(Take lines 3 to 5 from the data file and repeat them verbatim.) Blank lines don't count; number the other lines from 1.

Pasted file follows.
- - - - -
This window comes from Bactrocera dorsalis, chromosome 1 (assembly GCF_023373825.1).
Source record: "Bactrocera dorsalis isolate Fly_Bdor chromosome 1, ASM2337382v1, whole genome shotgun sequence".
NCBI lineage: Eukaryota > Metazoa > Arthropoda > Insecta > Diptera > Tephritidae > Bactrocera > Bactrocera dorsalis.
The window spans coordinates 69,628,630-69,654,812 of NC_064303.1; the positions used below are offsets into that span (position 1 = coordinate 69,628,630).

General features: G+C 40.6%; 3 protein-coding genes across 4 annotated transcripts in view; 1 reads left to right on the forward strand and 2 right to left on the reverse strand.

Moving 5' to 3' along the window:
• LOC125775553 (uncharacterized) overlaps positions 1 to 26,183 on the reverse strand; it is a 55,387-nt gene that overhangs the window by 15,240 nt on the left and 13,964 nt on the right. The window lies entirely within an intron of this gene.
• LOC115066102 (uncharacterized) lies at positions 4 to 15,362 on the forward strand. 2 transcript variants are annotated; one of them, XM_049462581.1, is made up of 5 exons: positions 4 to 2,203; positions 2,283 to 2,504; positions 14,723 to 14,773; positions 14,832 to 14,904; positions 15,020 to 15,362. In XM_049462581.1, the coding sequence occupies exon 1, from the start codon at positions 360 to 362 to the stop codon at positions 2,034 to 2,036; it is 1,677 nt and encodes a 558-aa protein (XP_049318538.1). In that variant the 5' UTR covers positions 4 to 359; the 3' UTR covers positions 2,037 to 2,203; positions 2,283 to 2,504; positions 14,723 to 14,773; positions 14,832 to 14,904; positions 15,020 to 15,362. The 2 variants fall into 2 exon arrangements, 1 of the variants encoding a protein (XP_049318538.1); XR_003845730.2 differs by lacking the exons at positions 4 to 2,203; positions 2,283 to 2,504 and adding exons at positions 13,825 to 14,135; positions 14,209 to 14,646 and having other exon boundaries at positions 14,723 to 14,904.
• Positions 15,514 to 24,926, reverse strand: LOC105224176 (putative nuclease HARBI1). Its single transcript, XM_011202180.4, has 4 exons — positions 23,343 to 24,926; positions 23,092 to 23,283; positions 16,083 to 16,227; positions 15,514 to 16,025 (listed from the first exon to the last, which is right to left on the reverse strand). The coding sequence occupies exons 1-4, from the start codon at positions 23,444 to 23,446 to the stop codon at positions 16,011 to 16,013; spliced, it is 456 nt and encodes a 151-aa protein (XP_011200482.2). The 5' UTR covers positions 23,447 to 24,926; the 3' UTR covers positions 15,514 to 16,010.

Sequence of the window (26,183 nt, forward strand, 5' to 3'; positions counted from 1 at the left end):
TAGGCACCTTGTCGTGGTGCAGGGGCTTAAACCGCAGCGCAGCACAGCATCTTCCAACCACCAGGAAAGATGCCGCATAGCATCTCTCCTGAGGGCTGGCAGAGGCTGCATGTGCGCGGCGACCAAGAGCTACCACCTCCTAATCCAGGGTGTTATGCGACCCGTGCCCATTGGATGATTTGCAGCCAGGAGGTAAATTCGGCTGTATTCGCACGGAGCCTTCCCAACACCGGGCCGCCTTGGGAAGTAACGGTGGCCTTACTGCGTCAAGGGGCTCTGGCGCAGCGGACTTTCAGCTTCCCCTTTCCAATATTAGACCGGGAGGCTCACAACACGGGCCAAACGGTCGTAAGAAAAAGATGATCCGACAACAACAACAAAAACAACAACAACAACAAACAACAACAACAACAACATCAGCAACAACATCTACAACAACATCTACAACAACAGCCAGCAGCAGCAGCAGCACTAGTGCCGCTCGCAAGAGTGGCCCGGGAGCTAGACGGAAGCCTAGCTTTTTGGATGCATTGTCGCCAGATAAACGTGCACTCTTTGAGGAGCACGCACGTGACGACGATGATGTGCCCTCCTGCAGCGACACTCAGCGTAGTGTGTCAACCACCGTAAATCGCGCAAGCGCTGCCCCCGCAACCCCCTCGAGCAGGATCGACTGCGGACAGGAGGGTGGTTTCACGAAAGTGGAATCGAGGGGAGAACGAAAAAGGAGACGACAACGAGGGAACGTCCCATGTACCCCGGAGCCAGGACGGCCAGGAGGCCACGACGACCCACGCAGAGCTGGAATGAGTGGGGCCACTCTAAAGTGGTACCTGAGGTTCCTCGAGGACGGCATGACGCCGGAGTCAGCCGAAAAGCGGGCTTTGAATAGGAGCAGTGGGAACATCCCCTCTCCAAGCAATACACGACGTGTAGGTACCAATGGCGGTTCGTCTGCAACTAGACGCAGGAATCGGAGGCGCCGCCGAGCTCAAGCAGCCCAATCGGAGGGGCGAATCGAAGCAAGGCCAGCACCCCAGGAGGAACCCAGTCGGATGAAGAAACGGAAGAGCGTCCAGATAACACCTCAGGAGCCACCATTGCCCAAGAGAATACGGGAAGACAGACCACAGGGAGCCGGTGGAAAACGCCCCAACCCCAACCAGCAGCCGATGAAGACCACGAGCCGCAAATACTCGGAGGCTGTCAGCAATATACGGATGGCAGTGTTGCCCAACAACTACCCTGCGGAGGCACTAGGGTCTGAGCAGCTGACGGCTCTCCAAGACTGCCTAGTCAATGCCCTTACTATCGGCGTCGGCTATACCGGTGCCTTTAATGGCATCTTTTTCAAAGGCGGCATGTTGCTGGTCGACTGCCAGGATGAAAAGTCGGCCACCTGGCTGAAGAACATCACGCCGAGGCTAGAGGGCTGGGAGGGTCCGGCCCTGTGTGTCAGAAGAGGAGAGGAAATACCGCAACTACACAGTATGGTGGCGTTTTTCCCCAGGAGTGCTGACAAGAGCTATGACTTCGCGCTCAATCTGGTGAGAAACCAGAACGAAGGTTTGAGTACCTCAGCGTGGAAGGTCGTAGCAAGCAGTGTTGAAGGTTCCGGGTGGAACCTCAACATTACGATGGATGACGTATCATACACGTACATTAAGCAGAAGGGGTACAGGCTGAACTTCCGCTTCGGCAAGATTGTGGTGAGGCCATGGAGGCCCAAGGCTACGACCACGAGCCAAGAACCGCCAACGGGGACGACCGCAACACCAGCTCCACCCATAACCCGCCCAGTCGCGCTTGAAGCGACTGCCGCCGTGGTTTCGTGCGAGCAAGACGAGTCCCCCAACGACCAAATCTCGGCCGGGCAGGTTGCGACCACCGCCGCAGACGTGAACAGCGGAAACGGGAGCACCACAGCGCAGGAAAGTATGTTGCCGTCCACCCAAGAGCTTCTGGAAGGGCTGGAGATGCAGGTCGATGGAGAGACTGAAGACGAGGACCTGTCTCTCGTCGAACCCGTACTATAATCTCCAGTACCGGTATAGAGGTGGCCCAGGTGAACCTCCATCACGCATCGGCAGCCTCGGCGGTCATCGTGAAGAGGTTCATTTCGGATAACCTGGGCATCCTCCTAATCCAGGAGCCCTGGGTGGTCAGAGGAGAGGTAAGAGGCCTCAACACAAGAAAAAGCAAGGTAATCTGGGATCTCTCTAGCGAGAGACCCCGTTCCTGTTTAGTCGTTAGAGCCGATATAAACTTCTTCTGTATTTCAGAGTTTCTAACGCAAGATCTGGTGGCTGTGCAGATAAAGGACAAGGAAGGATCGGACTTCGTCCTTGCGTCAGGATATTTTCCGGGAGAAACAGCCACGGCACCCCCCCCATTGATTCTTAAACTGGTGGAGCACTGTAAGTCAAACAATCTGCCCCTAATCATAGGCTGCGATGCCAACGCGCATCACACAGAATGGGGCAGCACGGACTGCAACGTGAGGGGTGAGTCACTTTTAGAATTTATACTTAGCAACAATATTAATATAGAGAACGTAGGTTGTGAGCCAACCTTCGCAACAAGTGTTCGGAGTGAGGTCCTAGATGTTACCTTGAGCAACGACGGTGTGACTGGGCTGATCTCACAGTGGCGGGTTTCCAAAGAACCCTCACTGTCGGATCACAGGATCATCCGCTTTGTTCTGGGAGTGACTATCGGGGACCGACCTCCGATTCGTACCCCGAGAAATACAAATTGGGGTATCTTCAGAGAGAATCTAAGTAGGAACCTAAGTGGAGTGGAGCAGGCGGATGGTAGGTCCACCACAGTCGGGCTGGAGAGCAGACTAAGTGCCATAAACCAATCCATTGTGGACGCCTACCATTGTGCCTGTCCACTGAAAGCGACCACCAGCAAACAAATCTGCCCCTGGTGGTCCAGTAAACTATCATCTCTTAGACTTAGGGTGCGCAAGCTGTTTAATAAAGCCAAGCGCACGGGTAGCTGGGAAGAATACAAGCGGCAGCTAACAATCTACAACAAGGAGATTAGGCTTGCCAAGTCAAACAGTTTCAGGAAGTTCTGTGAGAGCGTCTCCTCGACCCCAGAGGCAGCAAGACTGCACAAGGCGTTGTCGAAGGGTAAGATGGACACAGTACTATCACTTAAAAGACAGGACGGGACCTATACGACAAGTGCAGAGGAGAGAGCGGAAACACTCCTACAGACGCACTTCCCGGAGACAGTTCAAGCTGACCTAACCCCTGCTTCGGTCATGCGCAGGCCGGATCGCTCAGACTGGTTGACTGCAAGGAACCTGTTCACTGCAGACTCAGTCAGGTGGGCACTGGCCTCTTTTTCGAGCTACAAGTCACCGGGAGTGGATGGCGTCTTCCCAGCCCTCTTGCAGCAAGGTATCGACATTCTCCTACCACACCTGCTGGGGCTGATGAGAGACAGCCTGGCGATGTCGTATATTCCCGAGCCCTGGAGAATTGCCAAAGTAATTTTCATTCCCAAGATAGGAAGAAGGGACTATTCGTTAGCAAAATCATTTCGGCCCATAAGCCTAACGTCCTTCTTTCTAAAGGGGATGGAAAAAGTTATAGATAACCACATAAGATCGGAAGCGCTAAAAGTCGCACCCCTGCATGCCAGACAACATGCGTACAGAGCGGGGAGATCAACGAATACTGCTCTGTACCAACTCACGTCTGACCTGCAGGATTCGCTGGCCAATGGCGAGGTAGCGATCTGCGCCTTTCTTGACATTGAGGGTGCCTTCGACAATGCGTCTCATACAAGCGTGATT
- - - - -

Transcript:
NCBI lineage: Eukaryota > Metazoa > Arthropoda > Insecta > Diptera > Tephritidae > Bactrocera > Bactrocera dorsalis.
The window spans coordinates 69,628,630-69,654,812 of NC_064303.1; the positions used below are offsets into that span (position 1 = coordinate 69,628,630).

General features: G+C 40.6%; 3 protein-coding genes across 4 annotated transcripts in view; 1 reads left to right on the forward strand and 2 right to left on the reverse strand.